For someone struggling with IBS symptoms, there are methods they can try that may regulate their stress levels, with one of these methods being exercise. Dr. Riehl told Everyday Health that exercising releases feel-good endorphins while reducing cortisol levels. Levels of norepinephrine, a neurotransmitter that alleviates stress, increase during exercise. As a result of these biochemical changes, people with IBS may feel less stressed after exercising. According to WebMD, physical activities like walking, running, and swimming can help keep the bowels from overreacting. 

Deep breathing may also alleviate stress related to IBS symptoms. Dr. Riehl suggests diaphragmatic breathing in particular, which has a direct influence on the brain as well as the cardiovascular, respiratory, and gastrointestinal systems. According to the Cleveland Clinic, the diaphragm is a muscle at the base of the lungs that is essential for breathing. Also known as belly breathing, diaphragmatic breathing has a number of health benefits, such as promoting relaxation and lowering blood pressure and heart rate.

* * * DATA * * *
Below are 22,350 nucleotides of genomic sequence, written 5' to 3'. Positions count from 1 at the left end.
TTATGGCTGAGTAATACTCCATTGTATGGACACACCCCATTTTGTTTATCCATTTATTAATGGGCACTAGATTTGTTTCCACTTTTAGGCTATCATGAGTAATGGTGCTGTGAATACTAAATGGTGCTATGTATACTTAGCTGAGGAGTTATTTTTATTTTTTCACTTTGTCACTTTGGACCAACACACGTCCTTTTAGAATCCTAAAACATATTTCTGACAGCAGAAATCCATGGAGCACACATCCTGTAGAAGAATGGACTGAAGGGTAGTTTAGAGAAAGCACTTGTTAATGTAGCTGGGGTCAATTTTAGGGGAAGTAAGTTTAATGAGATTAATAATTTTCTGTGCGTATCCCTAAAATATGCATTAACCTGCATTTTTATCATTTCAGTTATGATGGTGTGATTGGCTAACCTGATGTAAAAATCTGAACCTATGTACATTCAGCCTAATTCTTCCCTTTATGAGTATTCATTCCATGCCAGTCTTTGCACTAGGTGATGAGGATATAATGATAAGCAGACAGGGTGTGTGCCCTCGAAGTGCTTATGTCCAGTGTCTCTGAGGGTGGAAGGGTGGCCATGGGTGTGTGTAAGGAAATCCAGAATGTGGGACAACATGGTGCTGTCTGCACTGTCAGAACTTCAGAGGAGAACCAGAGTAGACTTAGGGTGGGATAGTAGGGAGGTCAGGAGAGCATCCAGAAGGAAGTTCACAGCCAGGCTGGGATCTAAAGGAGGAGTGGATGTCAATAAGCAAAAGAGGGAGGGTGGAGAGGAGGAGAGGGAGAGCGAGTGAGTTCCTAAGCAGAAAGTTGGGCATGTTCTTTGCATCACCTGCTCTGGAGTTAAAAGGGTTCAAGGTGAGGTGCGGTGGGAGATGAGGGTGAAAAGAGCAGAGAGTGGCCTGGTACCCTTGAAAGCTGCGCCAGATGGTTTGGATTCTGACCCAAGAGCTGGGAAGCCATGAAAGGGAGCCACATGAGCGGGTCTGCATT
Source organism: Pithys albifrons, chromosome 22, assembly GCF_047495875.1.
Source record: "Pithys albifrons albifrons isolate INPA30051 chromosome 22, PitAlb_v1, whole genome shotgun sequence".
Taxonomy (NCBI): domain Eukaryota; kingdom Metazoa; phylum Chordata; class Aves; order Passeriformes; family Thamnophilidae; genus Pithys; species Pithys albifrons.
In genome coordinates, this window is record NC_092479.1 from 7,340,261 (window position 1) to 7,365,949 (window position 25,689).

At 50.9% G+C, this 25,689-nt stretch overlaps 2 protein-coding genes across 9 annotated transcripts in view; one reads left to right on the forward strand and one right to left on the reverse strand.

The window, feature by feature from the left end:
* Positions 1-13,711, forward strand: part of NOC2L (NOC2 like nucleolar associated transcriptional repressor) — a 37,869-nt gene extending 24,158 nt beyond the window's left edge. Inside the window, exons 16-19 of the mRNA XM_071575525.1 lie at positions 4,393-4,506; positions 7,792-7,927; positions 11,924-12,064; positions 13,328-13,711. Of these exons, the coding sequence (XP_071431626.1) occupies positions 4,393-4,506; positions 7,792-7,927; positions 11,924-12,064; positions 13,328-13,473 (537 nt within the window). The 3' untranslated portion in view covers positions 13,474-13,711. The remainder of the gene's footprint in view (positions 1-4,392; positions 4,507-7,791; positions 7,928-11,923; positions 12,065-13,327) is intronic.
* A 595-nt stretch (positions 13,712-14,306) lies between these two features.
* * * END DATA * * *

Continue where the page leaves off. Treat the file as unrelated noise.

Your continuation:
The Harvard Gazette adds that meditation can also reduce the severity of IBS symptoms. By triggering the body's relaxation response, meditation can relieve stress and affect the body's physiology, such as heart rate and oxygen consumption. Although you can practice deep breathing and meditation on your own, WebMD shares that there are online and in-person courses. If you would like to meet other individuals living with the condition, you might find it helpful to consider joining an IBS support group. 

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